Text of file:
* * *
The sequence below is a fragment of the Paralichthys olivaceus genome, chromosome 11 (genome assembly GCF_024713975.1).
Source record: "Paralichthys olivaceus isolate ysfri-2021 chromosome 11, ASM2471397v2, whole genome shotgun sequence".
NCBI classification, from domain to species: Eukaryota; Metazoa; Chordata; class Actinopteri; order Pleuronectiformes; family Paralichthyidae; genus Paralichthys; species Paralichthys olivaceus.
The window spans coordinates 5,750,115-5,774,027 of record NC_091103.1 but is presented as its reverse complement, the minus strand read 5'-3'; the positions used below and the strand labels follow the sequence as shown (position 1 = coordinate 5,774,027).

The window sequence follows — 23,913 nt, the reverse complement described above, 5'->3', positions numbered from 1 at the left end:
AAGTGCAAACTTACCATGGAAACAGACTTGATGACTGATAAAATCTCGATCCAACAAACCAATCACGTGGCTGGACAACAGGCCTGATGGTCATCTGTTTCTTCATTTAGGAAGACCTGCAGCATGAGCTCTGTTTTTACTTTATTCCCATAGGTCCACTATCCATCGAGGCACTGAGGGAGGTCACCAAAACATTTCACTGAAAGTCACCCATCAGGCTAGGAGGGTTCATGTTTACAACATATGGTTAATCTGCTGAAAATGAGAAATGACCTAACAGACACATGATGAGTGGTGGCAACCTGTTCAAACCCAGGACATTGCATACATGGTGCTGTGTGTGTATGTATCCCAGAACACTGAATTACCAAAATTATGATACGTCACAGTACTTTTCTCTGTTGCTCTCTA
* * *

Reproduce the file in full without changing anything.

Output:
The sequence below is a fragment of the Paralichthys olivaceus genome, chromosome 11 (genome assembly GCF_024713975.1).
Source record: "Paralichthys olivaceus isolate ysfri-2021 chromosome 11, ASM2471397v2, whole genome shotgun sequence".
NCBI classification, from domain to species: Eukaryota; Metazoa; Chordata; class Actinopteri; order Pleuronectiformes; family Paralichthyidae; genus Paralichthys; species Paralichthys olivaceus.
The window spans coordinates 5,750,115-5,774,027 of record NC_091103.1 but is presented as its reverse complement, the minus strand read 5'-3'; the positions used below and the strand labels follow the sequence as shown (position 1 = coordinate 5,774,027).

The window sequence follows — 23,913 nt, the reverse complement described above, 5'->3', positions numbered from 1 at the left end:
AAGTGCAAACTTACCATGGAAACAGACTTGATGACTGATAAAATCTCGATCCAACAAACCAATCACGTGGCTGGACAACAGGCCTGATGGTCATCTGTTTCTTCATTTAGGAAGACCTGCAGCATGAGCTCTGTTTTTACTTTATTCCCATAGGTCCACTATCCATCGAGGCACTGAGGGAGGTCACCAAAACATTTCACTGAAAGTCACCCATCAGGCTAGGAGGGTTCATGTTTACAACATATGGTTAATCTGCTGAAAATGAGAAATGACCTAACAGACACATGATGAGTGGTGGCAACCTGTTCAAACCCAGGACATTGCATACATGGTGCTGTGTGTGTATGTATCCCAGAACACTGAATTACCAAAATTATGATACGTCACAGTACTTTTCTCTGTTGCTCTCTA